Five Finger Death Punch - Fillmore Irving Plaza, USA - 23/10/08
27 Nov 2008
"the religion damning lyrics seemed to resonate deeply with this crowd, who clearly loved the outpouring of musical hatred..."
In many ways, the scene at the Fillmore Irving Plaza Thursday night was identical to any other heavy metal show. Hundreds of long haired, black t shirt-clad youths milled about the bar and hallways, proudly displaying tattoos and piercings, gamely nodding their heads to the double bass beat of opening act In This Moment. The typical gender ratio for a metal show was in play as well, with approximately 1 girl for every 15 guys. Even the t-shirts were predicable; a healthy dose of Slayer, Pantera, and Metallica shirts, as well as a conspicuous number of 2008 Rockstar Mayhem Festival shirts, this past summer's Slipknot-headlined tour, whose August second stage featured Five Finger Death Punch's last local performance.
But this was not going to be just another generic metal concert, full of indistinguishable guitar riffs and guttural screaming. Five Finger Death Punch has exploded onto the metal scene in their two plus years of existence, and despite having just one EP and less than 15 songs in their entire catalogue, the band has inspired legions of die-hard fans with heavy yet catchy songs, no doubt helped by their "metal-as-it-gets" band name. The group also comes with significant street cred as well; frontman Ivan Moody is the former vocalist for nu-metal group Motograter, and both guitarist Darrell Roberts and drummer Jeremy Spencer paid their dues in 80's shock metal band W.A.S.P.
As the minutes ticked down to the 10:15 start time, chants of "Five Finger!" floated over the gathering crowd, inevitably answered by screams of "Death Punch!" Hyped up teens practiced their bodyslamming moves as everyone manoeuvred to their chosen spot for the show. Some fans staked their positions off to the side or back, well out of the way of the frothing mosh pits that would appear with the first crunch of a distorted guitar. Others pushed to the centre of the floor to claim prime moshing territory. Come showtime, the band took the stage in the darkness, and immediately launched into their first song, 'Ashes'. A perfect example of their well-honed metal songwriting, the track features brutally heavy verses, with a harmoniously and soulfully sung chorus of "Everything I touch/ Turns to ashes."
Their second song, 'Salvation', featured more riff-intense verses with another beautifully sung chorus, the religion-damning lyrics of which seemed to resonate deeply with crowd, who clearly loved the outpouring of musical hatred. The juxtaposition of the songs' melodic segments served to make the heavy parts sound even heavier, a classic metal tactic and no doubt a significant reason for Five Finger's rapidly growing popularity.
Vocalist Moody handled his audience masterfully, joking around between songs, referencing the New York Giants' Super Bowl championship, and regularly encouraging fans to "tear this fucking place apart." During a nine minute rendition of 'The Way of The Fist', the band's anthemic ode to physical violence, Moody stopped the song after the second chorus, and with only a single drum beat keeping time, told the pumped up crowd that if they didn't want to get hurt, "now is the time to get the f**k out of the pit." He then ordered every girl to vacate the centre of the floor as well; when two female moshers refused, he first announced that he would not be responsible if they got hurt, and then proclaimed that the first person to punch either girl "would have their asses kicked by us." Still with only a single drum beat behind him, he instructed the crowd to respond to his lyric of "I'm taking back control..." with screams of "With my knuckles!" With the crowd now pumped up and ready to explode, the band launched back into the song, and anarchic mosh pit mayhem ensued, to the screaming delight of fans inside the pit and out.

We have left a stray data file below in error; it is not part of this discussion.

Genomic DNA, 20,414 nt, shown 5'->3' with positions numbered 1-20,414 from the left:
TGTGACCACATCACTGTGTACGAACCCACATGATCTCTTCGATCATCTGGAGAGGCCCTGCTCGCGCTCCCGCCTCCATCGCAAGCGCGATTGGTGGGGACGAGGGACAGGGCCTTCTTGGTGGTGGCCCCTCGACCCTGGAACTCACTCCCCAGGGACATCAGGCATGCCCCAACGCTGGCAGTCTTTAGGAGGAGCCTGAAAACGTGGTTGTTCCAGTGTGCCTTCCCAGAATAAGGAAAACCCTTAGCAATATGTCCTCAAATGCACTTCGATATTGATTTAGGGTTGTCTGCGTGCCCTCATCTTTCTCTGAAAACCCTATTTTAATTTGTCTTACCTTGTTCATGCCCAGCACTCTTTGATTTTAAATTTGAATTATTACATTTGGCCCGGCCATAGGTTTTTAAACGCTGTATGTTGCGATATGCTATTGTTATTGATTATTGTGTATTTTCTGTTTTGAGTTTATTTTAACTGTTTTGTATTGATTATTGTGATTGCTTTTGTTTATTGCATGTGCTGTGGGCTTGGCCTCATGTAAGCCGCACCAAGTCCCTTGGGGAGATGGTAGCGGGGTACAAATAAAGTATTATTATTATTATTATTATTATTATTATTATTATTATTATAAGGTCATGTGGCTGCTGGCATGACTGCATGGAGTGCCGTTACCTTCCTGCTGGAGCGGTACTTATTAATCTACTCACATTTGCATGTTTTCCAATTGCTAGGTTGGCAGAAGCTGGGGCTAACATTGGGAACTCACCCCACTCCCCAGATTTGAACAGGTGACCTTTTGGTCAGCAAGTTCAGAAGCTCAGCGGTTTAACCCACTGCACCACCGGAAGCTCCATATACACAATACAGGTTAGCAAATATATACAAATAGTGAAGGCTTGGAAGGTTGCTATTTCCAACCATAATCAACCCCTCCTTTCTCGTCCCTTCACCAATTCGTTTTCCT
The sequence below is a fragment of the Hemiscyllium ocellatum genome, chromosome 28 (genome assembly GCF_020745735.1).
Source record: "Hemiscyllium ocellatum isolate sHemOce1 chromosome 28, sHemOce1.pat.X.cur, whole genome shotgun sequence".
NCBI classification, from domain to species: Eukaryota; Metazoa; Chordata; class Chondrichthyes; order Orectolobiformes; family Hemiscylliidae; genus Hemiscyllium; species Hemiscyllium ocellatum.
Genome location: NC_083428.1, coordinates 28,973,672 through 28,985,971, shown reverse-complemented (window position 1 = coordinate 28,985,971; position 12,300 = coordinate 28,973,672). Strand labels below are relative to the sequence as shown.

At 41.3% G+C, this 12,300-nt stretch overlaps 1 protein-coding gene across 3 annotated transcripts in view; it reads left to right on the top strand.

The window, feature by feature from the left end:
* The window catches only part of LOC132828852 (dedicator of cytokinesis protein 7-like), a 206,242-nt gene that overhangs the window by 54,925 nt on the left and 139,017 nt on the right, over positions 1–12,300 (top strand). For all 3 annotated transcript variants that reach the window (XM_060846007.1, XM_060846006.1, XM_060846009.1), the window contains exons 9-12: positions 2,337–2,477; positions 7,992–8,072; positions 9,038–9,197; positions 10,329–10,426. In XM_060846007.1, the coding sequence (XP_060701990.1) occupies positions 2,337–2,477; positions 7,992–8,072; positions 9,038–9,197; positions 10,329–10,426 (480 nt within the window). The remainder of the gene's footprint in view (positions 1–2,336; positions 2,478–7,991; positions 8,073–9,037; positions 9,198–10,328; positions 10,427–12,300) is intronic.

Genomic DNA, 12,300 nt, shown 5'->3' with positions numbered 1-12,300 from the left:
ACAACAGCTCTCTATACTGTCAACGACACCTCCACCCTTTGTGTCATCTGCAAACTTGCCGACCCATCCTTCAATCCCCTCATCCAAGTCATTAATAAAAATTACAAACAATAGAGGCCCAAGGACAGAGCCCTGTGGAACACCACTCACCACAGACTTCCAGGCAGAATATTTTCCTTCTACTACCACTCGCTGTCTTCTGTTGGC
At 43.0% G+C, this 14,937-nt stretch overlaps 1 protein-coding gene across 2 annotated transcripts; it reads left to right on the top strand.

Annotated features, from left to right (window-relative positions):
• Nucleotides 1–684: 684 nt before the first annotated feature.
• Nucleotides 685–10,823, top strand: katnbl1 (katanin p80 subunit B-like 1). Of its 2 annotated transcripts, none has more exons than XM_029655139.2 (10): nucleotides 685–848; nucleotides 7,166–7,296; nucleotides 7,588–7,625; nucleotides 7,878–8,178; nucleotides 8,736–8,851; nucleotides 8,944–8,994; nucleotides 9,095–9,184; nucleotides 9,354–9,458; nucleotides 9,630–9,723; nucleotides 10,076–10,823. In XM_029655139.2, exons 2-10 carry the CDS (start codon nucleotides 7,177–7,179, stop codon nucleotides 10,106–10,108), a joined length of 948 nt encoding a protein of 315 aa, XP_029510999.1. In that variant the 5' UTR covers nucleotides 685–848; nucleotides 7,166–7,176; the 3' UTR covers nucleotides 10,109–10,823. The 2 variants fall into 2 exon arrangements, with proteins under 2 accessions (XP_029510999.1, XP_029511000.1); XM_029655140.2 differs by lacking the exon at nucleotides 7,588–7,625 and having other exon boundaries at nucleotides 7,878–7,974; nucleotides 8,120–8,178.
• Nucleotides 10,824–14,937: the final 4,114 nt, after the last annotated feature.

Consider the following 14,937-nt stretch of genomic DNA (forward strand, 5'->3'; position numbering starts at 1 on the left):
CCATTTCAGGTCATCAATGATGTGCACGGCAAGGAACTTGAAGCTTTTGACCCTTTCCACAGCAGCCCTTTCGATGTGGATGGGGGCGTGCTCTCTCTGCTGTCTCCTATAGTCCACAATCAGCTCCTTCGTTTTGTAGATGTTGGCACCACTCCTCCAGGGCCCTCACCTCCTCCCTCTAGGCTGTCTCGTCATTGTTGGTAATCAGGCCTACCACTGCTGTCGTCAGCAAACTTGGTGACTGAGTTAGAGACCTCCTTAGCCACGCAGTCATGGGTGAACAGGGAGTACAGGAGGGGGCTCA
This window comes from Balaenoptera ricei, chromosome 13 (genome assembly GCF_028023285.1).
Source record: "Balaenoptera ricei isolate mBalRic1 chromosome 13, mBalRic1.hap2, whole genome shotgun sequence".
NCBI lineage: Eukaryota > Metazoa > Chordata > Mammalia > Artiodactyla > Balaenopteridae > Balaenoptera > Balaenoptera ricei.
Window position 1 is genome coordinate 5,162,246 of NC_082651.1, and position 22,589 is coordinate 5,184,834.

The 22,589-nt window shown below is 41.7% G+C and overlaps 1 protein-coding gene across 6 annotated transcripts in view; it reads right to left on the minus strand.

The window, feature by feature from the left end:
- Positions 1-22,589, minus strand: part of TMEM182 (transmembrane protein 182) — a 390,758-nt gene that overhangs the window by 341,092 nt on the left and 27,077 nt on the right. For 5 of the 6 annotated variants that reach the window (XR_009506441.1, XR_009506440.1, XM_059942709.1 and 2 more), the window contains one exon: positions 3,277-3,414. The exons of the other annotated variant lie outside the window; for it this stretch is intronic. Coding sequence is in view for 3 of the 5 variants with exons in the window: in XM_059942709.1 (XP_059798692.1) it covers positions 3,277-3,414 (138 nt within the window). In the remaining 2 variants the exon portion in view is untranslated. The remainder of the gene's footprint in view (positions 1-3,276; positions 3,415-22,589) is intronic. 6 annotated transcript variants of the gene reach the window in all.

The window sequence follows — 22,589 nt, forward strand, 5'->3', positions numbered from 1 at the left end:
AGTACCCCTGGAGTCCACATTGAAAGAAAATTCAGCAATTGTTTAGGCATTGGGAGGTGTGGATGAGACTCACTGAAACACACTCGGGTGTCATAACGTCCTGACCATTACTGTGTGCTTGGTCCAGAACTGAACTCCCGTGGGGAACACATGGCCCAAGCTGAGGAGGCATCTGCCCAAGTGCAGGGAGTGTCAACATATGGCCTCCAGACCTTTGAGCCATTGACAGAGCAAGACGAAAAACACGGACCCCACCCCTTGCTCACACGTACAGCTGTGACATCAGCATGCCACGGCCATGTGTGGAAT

The band also surprised the concert goers with a cover of Bad Company's 'Bad Company', starting off true to the mellow song's soft and spacey verses, but quickly "metalizing" the 80's hit, screaming the final word of the chorus's lyric "'til the day I die" over and over in true heavy metal form. Encoring with their breakout hit 'The Bleeding', Five Finger Death Punch aptly demonstrated why they are one of the fastest rising stars in the heavy metal world. Like most of their other songs, 'The Bleeding' features haunting vocal and guitar melodies buffered by brutally screamed lyrics over sledgehammer riffs and pounding double bass drums, culminating in the memorable and gut-wrenching lines of "I'm better off without you/ You're better off without me."
Guitarist Darrell Roberts shone the entire show as well, masterfully playing screaming solos and lead guitar lines that show off his hair metal roots, a welcome bucking of recent trends in metal that eschew the importance of guitar solos in favour of strictly sludgy, downtuned riffage. The entire band was a tight, disciplined machine that belied their relatively new appearance on the scene. Despite playing for only an hour, there was no doubt that Five Finger Death Punch ruled the night. As the legions of battered and sweat-drenched fans shuffled towards the exits, t-shirts and other merchandise were selling quickly, and exhausted moshers still responded to the screamed chants of "Five Finger!" with "Death Punch!" During their few years of existence, Five Finger Death Punch has built their fan base while touring extensively with the likes of Disturbed, Korn, and other top-selling metal bands, and judging by Thursday's gripping performance, they are only a short time away from headlining arena shows for tens of thousands of fans on their own terms.